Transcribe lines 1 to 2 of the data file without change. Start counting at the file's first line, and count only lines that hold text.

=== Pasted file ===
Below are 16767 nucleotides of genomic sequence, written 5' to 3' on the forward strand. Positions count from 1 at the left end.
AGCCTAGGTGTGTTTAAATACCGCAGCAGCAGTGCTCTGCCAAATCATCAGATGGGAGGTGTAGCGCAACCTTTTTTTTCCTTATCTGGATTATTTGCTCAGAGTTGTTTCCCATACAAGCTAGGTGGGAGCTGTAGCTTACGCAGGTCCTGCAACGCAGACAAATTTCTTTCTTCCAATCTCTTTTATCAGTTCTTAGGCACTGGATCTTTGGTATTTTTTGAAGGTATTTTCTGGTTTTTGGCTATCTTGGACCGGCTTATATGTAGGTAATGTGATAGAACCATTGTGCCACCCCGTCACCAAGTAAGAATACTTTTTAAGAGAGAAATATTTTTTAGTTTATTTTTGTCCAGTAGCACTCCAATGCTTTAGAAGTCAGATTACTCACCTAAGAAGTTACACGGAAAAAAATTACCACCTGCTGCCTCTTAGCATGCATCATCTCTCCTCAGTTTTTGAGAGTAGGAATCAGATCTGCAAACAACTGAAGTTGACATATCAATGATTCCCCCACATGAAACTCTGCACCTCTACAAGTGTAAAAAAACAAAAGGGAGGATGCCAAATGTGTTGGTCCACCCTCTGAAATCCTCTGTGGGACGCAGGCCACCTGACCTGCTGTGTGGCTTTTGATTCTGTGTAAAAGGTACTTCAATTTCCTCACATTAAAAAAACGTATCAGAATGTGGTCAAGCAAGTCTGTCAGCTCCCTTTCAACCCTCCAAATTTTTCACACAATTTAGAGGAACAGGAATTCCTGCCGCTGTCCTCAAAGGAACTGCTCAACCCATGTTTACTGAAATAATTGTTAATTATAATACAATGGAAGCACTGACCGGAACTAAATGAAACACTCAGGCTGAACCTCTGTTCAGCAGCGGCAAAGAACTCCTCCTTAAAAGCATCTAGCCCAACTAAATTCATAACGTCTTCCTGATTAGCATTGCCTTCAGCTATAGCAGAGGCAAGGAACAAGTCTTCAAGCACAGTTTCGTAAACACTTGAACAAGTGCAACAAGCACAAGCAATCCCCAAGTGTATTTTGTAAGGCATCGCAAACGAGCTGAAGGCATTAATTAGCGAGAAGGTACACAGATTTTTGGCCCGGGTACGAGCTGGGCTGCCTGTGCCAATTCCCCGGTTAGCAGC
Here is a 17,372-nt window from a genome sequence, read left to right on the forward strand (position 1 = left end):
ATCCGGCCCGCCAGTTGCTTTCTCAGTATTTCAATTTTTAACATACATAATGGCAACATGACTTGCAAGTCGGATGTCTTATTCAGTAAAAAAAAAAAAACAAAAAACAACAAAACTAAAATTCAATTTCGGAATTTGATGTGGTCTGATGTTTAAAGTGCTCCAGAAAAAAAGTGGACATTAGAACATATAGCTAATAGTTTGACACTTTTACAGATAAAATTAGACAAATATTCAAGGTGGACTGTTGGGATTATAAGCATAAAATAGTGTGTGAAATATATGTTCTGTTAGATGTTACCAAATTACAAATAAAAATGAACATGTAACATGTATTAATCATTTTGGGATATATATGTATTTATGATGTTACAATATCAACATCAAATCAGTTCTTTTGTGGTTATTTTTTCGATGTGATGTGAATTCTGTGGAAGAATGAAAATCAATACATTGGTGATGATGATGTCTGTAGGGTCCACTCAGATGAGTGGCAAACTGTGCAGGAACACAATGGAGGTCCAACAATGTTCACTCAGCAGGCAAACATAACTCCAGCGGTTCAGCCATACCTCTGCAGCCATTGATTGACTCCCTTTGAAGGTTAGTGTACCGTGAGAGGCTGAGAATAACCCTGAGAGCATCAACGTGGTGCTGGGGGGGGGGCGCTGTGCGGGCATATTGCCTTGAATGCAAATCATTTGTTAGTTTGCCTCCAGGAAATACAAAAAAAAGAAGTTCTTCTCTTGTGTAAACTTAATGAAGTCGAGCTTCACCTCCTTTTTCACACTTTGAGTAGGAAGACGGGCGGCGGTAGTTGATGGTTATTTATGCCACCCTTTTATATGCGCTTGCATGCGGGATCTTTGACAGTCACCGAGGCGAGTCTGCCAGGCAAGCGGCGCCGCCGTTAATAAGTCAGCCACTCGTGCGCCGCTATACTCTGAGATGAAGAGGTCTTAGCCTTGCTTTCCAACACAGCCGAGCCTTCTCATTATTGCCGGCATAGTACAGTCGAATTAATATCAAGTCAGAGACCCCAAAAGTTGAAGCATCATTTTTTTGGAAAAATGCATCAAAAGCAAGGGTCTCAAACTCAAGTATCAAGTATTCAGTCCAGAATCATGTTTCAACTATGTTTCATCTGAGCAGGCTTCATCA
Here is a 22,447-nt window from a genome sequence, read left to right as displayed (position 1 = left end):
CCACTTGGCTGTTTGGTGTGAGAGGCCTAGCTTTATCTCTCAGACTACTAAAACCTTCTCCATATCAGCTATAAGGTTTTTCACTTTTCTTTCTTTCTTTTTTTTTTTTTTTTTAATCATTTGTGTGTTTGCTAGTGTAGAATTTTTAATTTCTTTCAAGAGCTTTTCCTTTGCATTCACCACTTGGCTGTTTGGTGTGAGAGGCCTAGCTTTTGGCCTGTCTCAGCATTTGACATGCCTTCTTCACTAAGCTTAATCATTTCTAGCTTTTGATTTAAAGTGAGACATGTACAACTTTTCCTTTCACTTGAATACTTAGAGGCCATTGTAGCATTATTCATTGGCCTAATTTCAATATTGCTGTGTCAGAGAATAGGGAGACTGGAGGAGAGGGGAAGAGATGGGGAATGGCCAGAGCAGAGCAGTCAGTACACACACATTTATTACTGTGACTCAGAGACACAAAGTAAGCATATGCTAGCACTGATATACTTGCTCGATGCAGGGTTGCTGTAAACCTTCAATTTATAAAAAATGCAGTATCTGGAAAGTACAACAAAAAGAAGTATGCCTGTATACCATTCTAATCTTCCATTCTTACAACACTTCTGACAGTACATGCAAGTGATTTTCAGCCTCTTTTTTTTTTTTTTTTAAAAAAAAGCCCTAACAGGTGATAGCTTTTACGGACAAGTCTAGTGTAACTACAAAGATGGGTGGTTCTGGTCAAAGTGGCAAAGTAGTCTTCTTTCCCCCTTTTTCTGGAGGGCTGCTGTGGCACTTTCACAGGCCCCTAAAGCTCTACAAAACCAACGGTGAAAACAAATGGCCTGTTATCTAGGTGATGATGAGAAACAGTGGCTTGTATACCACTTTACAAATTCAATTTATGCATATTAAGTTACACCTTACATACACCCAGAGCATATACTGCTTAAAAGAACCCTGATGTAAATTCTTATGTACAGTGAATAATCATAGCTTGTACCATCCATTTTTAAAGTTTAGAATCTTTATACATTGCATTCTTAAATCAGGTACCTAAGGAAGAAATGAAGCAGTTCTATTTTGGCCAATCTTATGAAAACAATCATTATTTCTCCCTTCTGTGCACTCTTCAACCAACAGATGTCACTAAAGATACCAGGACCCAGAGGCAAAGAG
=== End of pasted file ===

Below are 16767 nucleotides of genomic sequence, written 5' to 3' on the forward strand. Positions count from 1 at the left end.
AGCCTAGGTGTGTTTAAATACCGCAGCAGCAGTGCTCTGCCAAATCATCAGATGGGAGGTGTAGCGCAACCTTTTTTTTCCTTATCTGGATTATTTGCTCAGAGTTGTTTCCCATACAAGCTAGGTGGGAGCTGTAGCTTACGCAGGTCCTGCAACGCAGACAAATTTCTTTCTTCCAATCTCTTTTATCAGTTCTTAGGCACTGGATCTTTGGTATTTTTTGAAGGTATTTTCTGGTTTTTGGCTATCTTGGACCGGCTTATATGTAGGTAATGTGATAGAACCATTGTGCCACCCCGTCACCAAGTAAGAATACTTTTTAAGAGAGAAATATTTTTTAGTTTATTTTTGTCCAGTAGCACTCCAATGCTTTAGAAGTCAGATTACTCACCTAAGAAGTTACACGGAAAAAAATTACCACCTGCTGCCTCTTAGCATGCATCATCTCTCCTCAGTTTTTGAGAGTAGGAATCAGATCTGCAAACAACTGAAGTTGACATATCAATGATTCCCCCACATGAAACTCTGCACCTCTACAAGTGTAAAAAAACAAAAGGGAGGATGCCAAATGTGTTGGTCCACCCTCTGAAATCCTCTGTGGGACGCAGGCCACCTGACCTGCTGTGTGGCTTTTGATTCTGTGTAAAAGGTACTTCAATTTCCTCACATTAAAAAAACGTATCAGAATGTGGTCAAGCAAGTCTGTCAGCTCCCTTTCAACCCTCCAAATTTTTCACACAATTTAGAGGAACAGGAATTCCTGCCGCTGTCCTCAAAGGAACTGCTCAACCCATGTTTACTGAAATAATTGTTAATTATAATACAATGGAAGCACTGACCGGAACTAAATGAAACACTCAGGCTGAACCTCTGTTCAGCAGCGGCAAAGAACTCCTCCTTAAAAGCATCTAGCCCAACTAAATTCATAACGTCTTCCTGATTAGCATTGCCTTCAGCTATAGCAGAGGCAAGGAACAAGTCTTCAAGCACAGTTTCGTAAACACTTGAACAAGTGCAACAAGCACAAGCAATCCCCAAGTGTATTTTGTAAGGCATCGCAAACGAGCTGAAGGCATTAATTAGCGAGAAGGTACACAGATTTTTGGCCCGGGTACGAGCTGGGCTGCCTGTGCCAATTCCCCGGTTAGCAGC